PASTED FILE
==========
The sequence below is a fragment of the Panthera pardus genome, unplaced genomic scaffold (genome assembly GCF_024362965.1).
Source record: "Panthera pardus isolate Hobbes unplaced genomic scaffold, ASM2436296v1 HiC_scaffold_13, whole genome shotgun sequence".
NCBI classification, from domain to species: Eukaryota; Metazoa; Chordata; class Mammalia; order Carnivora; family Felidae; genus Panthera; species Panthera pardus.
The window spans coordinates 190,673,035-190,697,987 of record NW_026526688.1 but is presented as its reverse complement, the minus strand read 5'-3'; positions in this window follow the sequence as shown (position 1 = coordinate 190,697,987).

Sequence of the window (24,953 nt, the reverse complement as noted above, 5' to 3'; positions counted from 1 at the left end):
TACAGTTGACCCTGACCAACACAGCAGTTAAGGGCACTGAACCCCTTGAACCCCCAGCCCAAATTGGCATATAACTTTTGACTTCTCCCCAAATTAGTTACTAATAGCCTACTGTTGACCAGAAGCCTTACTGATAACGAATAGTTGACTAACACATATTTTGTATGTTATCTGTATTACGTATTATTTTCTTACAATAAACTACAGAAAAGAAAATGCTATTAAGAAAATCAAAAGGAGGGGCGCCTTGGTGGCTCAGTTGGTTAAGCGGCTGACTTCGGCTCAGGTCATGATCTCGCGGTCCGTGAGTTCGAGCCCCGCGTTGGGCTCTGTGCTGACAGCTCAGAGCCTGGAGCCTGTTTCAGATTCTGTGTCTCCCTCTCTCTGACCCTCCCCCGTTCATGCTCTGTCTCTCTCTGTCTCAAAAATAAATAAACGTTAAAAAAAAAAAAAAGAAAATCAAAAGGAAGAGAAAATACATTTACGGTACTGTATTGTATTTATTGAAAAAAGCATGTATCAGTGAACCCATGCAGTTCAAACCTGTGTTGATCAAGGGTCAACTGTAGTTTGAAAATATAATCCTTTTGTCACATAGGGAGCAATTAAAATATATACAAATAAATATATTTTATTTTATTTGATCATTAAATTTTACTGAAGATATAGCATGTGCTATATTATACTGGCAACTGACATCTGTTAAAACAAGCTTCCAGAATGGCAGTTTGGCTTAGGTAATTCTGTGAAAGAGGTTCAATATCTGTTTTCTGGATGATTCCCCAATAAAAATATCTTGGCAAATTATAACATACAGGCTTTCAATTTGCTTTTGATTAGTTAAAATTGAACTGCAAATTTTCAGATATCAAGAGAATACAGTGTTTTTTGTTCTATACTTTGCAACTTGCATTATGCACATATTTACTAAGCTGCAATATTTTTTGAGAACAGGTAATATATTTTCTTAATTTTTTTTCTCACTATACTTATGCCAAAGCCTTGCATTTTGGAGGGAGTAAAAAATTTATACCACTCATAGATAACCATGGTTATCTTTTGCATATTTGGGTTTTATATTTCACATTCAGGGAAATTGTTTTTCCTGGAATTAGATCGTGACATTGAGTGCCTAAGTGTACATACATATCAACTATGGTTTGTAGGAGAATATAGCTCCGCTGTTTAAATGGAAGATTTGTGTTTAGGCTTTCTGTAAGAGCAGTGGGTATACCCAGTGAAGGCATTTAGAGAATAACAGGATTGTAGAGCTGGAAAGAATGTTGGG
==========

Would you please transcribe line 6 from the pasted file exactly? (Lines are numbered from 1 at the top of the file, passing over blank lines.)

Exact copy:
TACAGTTGACCCTGACCAACACAGCAGTTAAGGGCACTGAACCCCTTGAACCCCCAGCCCAAATTGGCATATAACTTTTGACTTCTCCCCAAATTAGTTACTAATAGCCTACTGTTGACCAGAAGCCTTACTGATAACGAATAGTTGACTAACACATATTTTGTATGTTATCTGTATTACGTATTATTTTCTTACAATAAACTACAGAAAAGAAAATGCTATTAAGAAAATCAAAAGGAGGGGCGCCTTGGTGGCTCAGTTGGTTAAGCGGCTGACTTCGGCTCAGGTCATGATCTCGCGGTCCGTGAGTTCGAGCCCCGCGTTGGGCTCTGTGCTGACAGCTCAGAGCCTGGAGCCTGTTTCAGATTCTGTGTCTCCCTCTCTCTGACCCTCCCCCGTTCATGCTCTGTCTCTCTCTGTCTCAAAAATAAATAAACGTTAAAAAAAAAAAAAAGAAAATCAAAAGGAAGAGAAAATACATTTACGGTACTGTATTGTATTTATTGAAAAAAGCATGTATCAGTGAACCCATGCAGTTCAAACCTGTGTTGATCAAGGGTCAACTGTAGTTTGAAAATATAATCCTTTTGTCACATAGGGAGCAATTAAAATATATACAAATAAATATATTTTATTTTATTTGATCATTAAATTTTACTGAAGATATAGCATGTGCTATATTATACTGGCAACTGACATCTGTTAAAACAAGCTTCCAGAATGGCAGTTTGGCTTAGGTAATTCTGTGAAAGAGGTTCAATATCTGTTTTCTGGATGATTCCCCAATAAAAATATCTTGGCAAATTATAACATACAGGCTTTCAATTTGCTTTTGATTAGTTAAAATTGAACTGCAAATTTTCAGATATCAAGAGAATACAGTGTTTTTTGTTCTATACTTTGCAACTTGCATTATGCACATATTTACTAAGCTGCAATATTTTTTGAGAACAGGTAATATATTTTCTTAATTTTTTTTCTCACTATACTTATGCCAAAGCCTTGCATTTTGGAGGGAGTAAAAAATTTATACCACTCATAGATAACCATGGTTATCTTTTGCATATTTGGGTTTTATATTTCACATTCAGGGAAATTGTTTTTCCTGGAATTAGATCGTGACATTGAGTGCCTAAGTGTACATACATATCAACTATGGTTTGTAGGAGAATATAGCTCCGCTGTTTAAATGGAAGATTTGTGTTTAGGCTTTCTGTAAGAGCAGTGGGTATACCCAGTGAAGGCATTTAGAGAATAACAGGATTGTAGAGCTGGAAAGAATGTTGGG